Becoming a triathlete ... sometimes just sort of happens
04/01/2014 2:23 PM
04/01/2014 2:25 PM
Scott Kinner never thought about becoming a triathlete while he was growing up.
The 46-year old Shawnee resident attended Shawnee Mission West High School and never competed in any sports for the Vikings.
“I did not play organized sports because I was too involved in marching band with the Shawnee Mission West drum line,” he said.
It was about 10 years ago that Kinner just happened to become interested in triathlons.
“For exercise, I started swimming during the lunch hour at the Jewish Community Center outdoor pool,” he said. “When I first started, I could barely swim a few laps without stopping.
“Later that fall, a new Masters group was forming led by Rob Kingsbury. They used about four lanes of the pool. Rob saw me swimming by myself in one of the far lanes and shamed me into joining their workout.”
His swimming improved, and he contemplated trying a triathlon.
“Later that year, the JCC had an indoor sprint triathlon, so a few of us decided to try it,” he said. “After that, I was hooked and did about seven local races that year.”
As Kinner gained confidences in his abilities, he moved up the distance of the triathlons and finally decided to try the full Ironman distance races of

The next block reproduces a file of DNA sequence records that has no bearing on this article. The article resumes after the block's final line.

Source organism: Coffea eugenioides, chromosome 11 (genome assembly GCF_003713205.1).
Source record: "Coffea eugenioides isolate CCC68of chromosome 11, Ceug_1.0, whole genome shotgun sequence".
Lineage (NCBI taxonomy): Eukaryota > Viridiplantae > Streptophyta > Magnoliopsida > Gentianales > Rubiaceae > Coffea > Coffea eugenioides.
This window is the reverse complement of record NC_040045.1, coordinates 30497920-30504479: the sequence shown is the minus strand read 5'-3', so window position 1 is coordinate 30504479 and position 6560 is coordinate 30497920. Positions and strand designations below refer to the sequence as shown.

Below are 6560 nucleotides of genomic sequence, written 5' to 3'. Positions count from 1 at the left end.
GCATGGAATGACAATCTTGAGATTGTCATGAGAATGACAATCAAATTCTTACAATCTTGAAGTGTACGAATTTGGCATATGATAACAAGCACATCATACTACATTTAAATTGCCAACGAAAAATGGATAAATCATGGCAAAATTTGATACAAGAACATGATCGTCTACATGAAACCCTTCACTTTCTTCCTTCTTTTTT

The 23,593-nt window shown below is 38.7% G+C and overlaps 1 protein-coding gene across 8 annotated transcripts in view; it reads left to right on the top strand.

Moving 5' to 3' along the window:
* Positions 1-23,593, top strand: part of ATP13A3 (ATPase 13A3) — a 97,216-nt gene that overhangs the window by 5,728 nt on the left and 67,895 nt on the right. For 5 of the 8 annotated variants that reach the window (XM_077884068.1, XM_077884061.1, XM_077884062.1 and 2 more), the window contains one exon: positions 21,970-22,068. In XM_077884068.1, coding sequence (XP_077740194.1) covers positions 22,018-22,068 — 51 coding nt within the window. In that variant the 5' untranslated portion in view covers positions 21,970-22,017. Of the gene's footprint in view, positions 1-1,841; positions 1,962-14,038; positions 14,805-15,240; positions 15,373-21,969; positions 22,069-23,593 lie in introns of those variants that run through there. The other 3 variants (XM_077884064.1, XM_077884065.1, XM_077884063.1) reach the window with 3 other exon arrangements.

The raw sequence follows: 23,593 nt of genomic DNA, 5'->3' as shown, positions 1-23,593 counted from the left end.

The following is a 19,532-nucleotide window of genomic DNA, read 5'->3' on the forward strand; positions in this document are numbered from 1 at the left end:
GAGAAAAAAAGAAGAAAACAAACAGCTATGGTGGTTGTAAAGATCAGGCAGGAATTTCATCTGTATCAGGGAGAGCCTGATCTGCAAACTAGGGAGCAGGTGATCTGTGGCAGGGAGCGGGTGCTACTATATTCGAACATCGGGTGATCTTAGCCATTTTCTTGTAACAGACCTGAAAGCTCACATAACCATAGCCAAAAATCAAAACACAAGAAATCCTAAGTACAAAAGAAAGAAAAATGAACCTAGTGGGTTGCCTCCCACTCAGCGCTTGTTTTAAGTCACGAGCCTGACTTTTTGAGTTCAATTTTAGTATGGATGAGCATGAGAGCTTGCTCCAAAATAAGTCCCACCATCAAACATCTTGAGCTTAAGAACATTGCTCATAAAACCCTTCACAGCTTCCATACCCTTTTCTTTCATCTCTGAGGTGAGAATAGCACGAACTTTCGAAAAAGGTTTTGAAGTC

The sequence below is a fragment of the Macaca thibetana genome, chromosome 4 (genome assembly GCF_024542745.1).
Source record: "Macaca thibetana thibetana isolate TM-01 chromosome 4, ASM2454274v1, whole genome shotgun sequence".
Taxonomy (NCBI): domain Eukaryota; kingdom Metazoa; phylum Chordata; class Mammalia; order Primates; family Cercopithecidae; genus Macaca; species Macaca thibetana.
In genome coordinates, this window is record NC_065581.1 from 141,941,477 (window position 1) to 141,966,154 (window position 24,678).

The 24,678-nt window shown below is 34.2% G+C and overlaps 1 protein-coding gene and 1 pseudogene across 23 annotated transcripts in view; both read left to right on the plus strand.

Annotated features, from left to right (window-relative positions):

a 2.4-mile swim, 112-miles on a bicycle and 26.2-miles running.
It was 2006 when he did his first Ironman in Florida.
Since then, he has competed in the 2008 European Championships in Frankfurt, Germany, the Arizona Ironman in 2008 and Lake Placid in 2011.
He does not think of himself as a great triathlete.
“I’m not fast, just stubborn,” he said.
Kinner has some training tips.
“Make sure you have fun,” he said. “If it starts to just feel like work, take some time off.
“Triathlons, especially Ironman, requires a lot of training hours per week. Don’t sacrifice important things like family. I make a big effort to do my training before the family wakes up.
“And learn to manage your time very well. Figure out how to be productive with your time.”
In 2006 while training for an Ironman event, he met Dave Shultz of Leawood, and they began what became the Ironband.
“It was not too long after when I received an e-mail from David with a song he had written pretty much poking fun at all of us and the stupid things we all do training,” Kinner said.
Shultz wrote another song and came up with the idea of starting a triathlon band.
“He finally convinced me, and Ironband officially had two members,” Kinner said. “We wrote and recorded a number of songs and created a CD.”
The band now has three members -- Kinner, the singer and bass player; Shultz on the guitar, and adventure sports racer Justin Montgomery of Merriam on drums.
“Now race directors have us playing at their races, and we don’t have time to race anymore,” he said. “But that is a good problem.”
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